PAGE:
Senators notebook: Always be closing, Da Costa sent down

The Ottawa Senators would like to stop making it so hard on themselves. So would their fans.

Senators notebook: Always be closing, Da Costa sent down
Stephane Da Costa (R) of the Ottawa Senators listens as assistant coach Dave Cameron (L) talks during practice at Canadian Tire Centre, on October 01, 2013, in Ottawa, Ont. (Jana Chytilova / Ottawa Citizen)

The Ottawa Senators would like to stop making it so hard on themselves. So would their fans.

Thursday’s 5-2 victory over the New Jersey Devils should have been a lot easier than it was, considering the Senators led 3-0 after Zack Smith’s second-period goal.

But a couple of bad penalties led to a Travis Zajac’s five-on-three goal to start the third, and then Steve Bernier made it 3-2 halfway through the period.

So game on. Gulp.

Many editions of past Senators would clamp on tight to a lead and not let go.

But for this team, it’s part of a learning process, said captain Jason Spezza.

“Good teams have to learn how to play with a lead and learn how to close things out,” he said. “You don’t want to be in a mad dash to hold onto a lead every time you get one, but I think that’s part of the learning curve for this team.

“We have some different bodies, some different personnel. But that’s a quality of good hockey teams: when you get a lead, you finish it out.

“We’ve only had a couple, but hopefully we learn.

DA COSTA OFF TO BINGO

Stephane Da Costa cleared waivers on Friday at noon and was sent to Binghamton to join the American Hockey League Senators.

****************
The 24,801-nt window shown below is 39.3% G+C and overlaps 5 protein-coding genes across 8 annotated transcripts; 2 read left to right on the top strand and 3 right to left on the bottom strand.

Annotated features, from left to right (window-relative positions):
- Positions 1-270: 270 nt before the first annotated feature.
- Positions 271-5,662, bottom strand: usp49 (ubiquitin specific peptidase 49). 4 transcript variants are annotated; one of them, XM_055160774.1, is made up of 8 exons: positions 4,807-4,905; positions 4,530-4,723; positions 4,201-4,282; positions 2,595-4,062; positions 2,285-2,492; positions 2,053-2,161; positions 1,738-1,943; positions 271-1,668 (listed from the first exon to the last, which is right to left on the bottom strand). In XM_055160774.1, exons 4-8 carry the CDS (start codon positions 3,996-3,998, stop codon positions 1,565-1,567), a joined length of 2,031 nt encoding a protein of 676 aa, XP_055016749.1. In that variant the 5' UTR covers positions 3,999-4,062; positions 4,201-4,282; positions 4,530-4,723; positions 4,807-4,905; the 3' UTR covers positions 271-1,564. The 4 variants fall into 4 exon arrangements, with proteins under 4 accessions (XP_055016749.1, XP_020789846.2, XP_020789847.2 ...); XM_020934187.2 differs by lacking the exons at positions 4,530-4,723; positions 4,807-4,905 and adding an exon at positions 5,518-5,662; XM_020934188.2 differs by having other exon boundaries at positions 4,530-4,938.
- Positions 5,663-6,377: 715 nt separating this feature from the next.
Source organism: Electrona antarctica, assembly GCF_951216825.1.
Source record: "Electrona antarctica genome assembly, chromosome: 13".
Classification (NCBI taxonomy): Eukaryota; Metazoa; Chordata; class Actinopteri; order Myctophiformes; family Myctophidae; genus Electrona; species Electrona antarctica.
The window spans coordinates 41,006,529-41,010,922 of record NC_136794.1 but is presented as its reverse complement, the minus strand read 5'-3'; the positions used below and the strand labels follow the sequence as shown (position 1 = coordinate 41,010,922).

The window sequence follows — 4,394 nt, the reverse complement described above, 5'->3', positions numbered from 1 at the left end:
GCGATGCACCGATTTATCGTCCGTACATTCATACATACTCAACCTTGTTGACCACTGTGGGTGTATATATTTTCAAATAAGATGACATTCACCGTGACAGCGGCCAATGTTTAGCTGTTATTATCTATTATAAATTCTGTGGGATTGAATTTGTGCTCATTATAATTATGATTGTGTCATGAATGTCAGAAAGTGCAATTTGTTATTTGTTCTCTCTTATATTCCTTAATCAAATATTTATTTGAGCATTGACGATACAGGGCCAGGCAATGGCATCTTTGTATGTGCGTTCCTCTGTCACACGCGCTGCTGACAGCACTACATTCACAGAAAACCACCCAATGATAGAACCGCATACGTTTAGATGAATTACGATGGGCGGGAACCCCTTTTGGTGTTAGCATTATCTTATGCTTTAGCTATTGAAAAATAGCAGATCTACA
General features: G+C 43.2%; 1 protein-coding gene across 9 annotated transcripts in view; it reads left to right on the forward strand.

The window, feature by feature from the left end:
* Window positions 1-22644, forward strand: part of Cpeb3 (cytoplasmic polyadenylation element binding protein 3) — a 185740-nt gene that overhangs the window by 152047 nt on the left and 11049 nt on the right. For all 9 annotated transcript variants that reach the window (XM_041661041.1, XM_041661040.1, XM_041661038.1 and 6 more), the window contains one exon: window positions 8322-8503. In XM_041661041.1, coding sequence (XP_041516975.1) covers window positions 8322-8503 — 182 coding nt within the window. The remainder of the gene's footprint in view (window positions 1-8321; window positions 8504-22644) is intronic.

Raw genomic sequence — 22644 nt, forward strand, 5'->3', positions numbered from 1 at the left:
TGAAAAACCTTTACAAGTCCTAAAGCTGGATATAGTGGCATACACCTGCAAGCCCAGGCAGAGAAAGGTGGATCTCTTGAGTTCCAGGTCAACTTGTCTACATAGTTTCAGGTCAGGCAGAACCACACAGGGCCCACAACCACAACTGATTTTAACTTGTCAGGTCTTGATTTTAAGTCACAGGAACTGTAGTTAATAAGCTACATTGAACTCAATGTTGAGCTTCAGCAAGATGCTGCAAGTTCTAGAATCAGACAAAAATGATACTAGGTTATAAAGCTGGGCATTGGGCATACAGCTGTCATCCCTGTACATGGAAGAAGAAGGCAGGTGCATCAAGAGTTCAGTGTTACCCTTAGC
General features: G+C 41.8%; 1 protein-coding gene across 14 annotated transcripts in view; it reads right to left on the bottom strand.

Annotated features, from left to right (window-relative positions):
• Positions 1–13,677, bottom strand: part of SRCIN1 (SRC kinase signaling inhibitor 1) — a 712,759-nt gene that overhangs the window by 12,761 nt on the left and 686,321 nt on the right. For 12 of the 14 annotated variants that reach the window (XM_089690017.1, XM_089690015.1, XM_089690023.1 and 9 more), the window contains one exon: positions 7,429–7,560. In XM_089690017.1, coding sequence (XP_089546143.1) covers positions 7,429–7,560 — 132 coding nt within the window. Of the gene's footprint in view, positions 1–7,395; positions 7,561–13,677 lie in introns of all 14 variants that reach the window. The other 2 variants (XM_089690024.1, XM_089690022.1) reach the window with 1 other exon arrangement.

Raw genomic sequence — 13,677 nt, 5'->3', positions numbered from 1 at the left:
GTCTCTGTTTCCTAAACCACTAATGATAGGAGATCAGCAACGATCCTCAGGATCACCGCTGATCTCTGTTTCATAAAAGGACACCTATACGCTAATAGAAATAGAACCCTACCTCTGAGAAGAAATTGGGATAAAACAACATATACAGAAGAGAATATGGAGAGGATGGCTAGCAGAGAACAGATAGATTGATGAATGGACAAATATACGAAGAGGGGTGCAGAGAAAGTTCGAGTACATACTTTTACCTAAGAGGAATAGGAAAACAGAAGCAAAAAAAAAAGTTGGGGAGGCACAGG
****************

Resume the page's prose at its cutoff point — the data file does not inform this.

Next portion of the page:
The Senators called up Derek Grant as his replacement Friday afternoon.

Da Costa had an excellent training camp to make the NHL team, but just couldn’t keep it going in the regular season.

He didn’t have a point in four games.

“I think he did enough to make the team coming out of camp, but it was hard to get him into the lineup so he could be a player,” said coach Paul MacLean. “He’s still a young player, and to play consistently, (being) in and out of the lineup, I don’t think is not good for him, when he can go to (Binghamton) and he can play 15 to 20 minutes and continue to work at his game.

“He’s made some great strides in the organization and we want him to continue to do that,” he said. “We just didn’t think that going forward he was going to get the opportunity to play enough.”

There are a number of players having good starts in Binghamton and the policy is to take whoever is playing best, said MacLean.

That player, it turned out, was the 6-3, 206-pound Grant, who has two goals in three games so far this season.

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